FFA, PFA long way from new CBA

Football Federation Australia and the Professional Footballers Australia remain in disagreement over a new collective bargaining agreement.

Negotiations between the parties on Thursday broke down, with no further meetings set.

It means the current agreement, which expires on June 30, is almost certain to run out before another is agreed.

PFA chief executive Adam Vivian has written to FFA to schedule another meeting.

The major issue between the parties is FFA's desire to freeze the salary cap at $2.55m.

PFA president and Brisbane Roar captain Matt McKay said it was one of several issues.

“FFA’s insistence that the A-League salary cap be frozen for the next two seasons is a major sticking point in the negotiations, as is the need to solve the well documented concerns over the pay and conditions of Matildas players," he said in a statement.

"Furthermore, FFA has proposed substantial cuts to the pay of Socceroos.

“The players acknowledge that these are fundamental obstacles that have to be overcome if a new CBA is to be reached. Despite this, the players remain committed to continuing to pursue an agreement and at no stage have we abandoned the negotiations.

"At the heart of the negotiations is a simple requirement that the players receive a fair and equitable share of the revenue generated by the professional game, which must be contractually provided for in the new CBA."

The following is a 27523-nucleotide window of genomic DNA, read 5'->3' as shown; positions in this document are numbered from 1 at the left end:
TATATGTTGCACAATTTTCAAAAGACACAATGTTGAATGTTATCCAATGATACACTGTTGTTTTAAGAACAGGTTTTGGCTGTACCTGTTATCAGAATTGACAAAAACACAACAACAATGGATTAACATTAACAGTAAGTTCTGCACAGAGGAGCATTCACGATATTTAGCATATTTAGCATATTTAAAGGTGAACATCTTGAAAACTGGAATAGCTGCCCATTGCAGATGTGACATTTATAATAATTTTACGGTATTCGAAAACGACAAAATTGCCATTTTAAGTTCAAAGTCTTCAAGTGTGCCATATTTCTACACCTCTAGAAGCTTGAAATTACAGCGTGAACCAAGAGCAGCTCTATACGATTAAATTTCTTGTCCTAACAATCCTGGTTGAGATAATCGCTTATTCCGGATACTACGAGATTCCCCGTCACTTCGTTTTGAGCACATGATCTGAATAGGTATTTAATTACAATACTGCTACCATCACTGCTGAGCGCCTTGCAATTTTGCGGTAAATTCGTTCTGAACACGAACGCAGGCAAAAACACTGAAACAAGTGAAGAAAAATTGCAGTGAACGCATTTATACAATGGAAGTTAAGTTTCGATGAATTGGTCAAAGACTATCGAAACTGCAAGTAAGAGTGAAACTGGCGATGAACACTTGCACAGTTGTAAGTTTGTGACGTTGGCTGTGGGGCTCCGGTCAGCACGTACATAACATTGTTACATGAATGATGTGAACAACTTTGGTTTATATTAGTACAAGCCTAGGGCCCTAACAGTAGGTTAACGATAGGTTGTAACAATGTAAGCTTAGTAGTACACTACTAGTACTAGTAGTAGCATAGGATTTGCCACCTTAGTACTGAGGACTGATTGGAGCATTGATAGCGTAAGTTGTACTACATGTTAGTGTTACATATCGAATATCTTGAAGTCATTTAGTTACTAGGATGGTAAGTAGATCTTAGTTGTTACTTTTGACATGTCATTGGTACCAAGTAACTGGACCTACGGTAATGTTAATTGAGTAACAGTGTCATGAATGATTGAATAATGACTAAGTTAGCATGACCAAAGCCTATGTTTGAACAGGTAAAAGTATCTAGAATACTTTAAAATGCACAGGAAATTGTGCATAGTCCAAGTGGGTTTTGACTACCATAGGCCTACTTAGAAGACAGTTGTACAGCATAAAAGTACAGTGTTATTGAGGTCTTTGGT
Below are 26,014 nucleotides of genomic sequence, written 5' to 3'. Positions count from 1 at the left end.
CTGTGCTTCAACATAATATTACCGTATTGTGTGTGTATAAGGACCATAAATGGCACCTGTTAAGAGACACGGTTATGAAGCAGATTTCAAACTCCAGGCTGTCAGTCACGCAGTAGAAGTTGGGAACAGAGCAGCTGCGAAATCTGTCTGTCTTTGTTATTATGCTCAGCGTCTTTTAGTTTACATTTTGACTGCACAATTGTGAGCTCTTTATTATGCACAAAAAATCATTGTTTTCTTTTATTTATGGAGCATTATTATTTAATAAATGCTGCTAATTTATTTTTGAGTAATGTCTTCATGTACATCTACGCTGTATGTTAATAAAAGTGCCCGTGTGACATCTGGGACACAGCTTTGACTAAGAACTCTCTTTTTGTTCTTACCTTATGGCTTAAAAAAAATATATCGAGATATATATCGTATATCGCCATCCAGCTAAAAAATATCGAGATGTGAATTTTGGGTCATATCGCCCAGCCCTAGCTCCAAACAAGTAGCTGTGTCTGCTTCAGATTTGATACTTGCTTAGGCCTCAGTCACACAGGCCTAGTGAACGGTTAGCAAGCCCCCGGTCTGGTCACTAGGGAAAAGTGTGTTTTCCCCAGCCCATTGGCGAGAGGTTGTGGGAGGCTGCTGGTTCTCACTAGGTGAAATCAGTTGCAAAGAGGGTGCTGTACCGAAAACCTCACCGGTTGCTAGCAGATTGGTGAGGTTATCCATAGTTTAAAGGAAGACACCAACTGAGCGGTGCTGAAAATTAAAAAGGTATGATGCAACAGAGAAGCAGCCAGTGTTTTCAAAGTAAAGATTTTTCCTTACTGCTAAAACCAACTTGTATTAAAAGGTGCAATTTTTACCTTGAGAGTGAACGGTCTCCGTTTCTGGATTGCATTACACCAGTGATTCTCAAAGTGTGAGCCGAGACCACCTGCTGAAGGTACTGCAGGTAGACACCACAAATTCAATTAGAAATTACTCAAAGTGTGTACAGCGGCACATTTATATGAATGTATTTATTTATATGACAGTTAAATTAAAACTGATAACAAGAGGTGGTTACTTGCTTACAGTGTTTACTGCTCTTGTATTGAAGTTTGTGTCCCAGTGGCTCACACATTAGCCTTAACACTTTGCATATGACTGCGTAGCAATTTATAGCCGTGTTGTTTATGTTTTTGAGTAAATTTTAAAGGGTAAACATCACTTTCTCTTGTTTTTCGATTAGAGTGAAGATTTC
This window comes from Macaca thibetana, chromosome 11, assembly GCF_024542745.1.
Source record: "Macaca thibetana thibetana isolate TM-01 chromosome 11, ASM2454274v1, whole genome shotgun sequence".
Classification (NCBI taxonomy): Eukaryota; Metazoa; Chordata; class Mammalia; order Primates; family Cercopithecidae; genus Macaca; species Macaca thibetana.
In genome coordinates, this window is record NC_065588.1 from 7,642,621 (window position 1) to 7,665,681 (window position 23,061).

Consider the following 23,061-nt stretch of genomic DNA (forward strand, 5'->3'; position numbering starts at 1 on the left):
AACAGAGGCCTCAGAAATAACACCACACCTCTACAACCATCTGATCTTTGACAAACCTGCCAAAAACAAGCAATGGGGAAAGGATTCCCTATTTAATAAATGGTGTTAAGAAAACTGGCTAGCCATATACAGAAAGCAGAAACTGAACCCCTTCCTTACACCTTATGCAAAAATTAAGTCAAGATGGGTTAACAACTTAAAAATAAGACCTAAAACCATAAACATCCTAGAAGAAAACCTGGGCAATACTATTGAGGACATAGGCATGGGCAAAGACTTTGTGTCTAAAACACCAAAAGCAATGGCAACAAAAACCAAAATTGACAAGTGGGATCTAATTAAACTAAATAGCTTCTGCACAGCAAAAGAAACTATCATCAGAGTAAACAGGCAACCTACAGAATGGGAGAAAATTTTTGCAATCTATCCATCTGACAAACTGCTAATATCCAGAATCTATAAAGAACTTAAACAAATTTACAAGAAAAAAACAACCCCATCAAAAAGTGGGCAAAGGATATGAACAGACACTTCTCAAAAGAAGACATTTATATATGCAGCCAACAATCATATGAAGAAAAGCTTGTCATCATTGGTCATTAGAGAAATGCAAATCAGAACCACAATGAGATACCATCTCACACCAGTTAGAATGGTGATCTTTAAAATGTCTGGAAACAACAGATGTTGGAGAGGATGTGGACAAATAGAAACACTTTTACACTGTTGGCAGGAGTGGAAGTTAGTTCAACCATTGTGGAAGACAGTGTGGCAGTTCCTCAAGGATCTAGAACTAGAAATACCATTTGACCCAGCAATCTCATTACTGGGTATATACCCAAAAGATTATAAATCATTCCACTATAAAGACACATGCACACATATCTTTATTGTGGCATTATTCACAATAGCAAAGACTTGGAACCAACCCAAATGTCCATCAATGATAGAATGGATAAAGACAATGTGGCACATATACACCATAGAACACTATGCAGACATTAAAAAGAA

McKay said the cap freeze and Socceroos cuts came at a time the game was "generating record revenue and follows four years of wage restraint".

He said FFA's proposal had been delivered as an "ultimatum".

FFA hit back in a statement of its own, with Greg Griffin – who represents club owners on the joint FFA-clubs negotiating team – saying the PFA had turned down "the best package" ever offered to Australian players.

“The offer put jointly by Football Federation Australia (FFA) and the Hyundai A-League Clubs represents an immediate increase of up to 12% in payments to A-League players, coupled with increased investment in the PFA Player Development Program," he said.

"Further, the offer included the introduction of a player registration embargo on Clubs who default on the payment of remuneration and entitlements to players as well as increases to the Salary Cap Floor and Minimum Salary.

"In taking this step, the PFA appear to be showing a lack of regard and appreciation of the efforts of the many people who work in the Clubs both on a paid and volunteer basis to put the best teams possible on the park in challenging times.

“The current economic circumstances surrounding the A-League are not conducive to securing a return on all of our substantial capital investments, but we continue to make investments in the competition to underwrite the employment of 230 professional players and to operate clubs that our members and fans can be proud of."

While McKay said the PFA never abandoned negotiations, Griffin claimed the body had decided to "walk away from the CBA negotiations".